On September 18, the Atlantic Council held a public address and conversation with Commandant of the Marine Corps General James F. Amos.
Barry Pavel, director of the Council’s Program on International Security, moderated the discussion. Coming out of over ten years of sustained combat and counterinsurgency operations in Iraq and Afghanistan, the United States Marine Corps as an institution is reorienting back to its roots as an amphibious expeditionary force capable of responding to emerging threats and challenges on short notice. At the same time, the United States is increasingly looking towards the Asia-Pacific as the key security arena in the twenty-first century.
Just last month, General Amos visited several countries in the Asia-Pacific including the Philippines, Japan, South Korea, and Australia. He discussed the strategic role of the Marine Corps under the new defense strategic guidance, with an emphasis on the Marines’ growing partnerships and engagements in the Asia-Pacific and beyond.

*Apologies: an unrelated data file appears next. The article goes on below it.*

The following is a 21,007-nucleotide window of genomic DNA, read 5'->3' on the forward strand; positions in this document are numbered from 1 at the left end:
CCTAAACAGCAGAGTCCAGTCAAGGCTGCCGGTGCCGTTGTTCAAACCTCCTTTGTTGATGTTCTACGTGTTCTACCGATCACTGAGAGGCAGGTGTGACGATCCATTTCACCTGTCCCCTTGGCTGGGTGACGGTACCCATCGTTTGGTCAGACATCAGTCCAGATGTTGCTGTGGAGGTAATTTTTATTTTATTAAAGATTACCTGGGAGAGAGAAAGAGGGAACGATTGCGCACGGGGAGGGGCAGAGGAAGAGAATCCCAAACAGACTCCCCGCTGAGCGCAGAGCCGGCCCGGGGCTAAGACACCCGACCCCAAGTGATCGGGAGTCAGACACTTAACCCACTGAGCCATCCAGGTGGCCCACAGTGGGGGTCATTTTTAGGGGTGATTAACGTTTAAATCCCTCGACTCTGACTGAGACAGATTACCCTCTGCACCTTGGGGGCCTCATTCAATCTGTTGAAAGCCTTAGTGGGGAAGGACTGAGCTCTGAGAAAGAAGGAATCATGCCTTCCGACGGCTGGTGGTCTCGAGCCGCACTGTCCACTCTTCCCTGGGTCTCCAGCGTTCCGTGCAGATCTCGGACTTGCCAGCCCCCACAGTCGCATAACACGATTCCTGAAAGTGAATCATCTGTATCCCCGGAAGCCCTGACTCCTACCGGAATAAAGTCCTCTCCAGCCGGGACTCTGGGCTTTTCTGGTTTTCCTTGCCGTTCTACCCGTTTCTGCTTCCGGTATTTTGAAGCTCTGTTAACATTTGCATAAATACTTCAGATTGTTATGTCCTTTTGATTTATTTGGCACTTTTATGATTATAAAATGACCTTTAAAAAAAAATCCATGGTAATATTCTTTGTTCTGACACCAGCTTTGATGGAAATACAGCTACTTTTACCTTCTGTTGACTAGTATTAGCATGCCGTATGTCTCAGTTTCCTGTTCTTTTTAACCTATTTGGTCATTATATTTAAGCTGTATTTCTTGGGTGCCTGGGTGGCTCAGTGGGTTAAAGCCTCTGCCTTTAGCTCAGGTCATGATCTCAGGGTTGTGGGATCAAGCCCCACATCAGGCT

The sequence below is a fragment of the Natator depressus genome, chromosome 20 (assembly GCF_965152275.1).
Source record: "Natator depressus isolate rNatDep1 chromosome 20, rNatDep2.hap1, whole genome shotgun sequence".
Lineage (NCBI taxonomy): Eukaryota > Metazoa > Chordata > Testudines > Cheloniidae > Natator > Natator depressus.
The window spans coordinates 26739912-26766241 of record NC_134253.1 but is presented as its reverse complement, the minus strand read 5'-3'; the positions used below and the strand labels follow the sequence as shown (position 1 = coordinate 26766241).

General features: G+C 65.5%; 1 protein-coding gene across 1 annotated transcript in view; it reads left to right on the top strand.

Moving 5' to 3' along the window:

General Amos became the thirty-fifth commandant of the Marine Corps in October 2010. His long career in the Marine Corps began in 1971 as a naval aviator. He has commanded at every level from lieutenant colonel to lieutenant general to include commanding 3rd Marine Aircraft Wing in combat during Operations Iraqi Freedom I and II, and II Marine Expeditionary Force from 2004 to 2006. He was also assigned to NATO as deputy commander, Naval Striking Forces, Southern Europe and as chief of staff, US Joint Task Force Noble Anvil during the air campaign over Serbia. From 2008 to 2010 General Amos served as the thirty-first assistant commandant of the Marine Corps.
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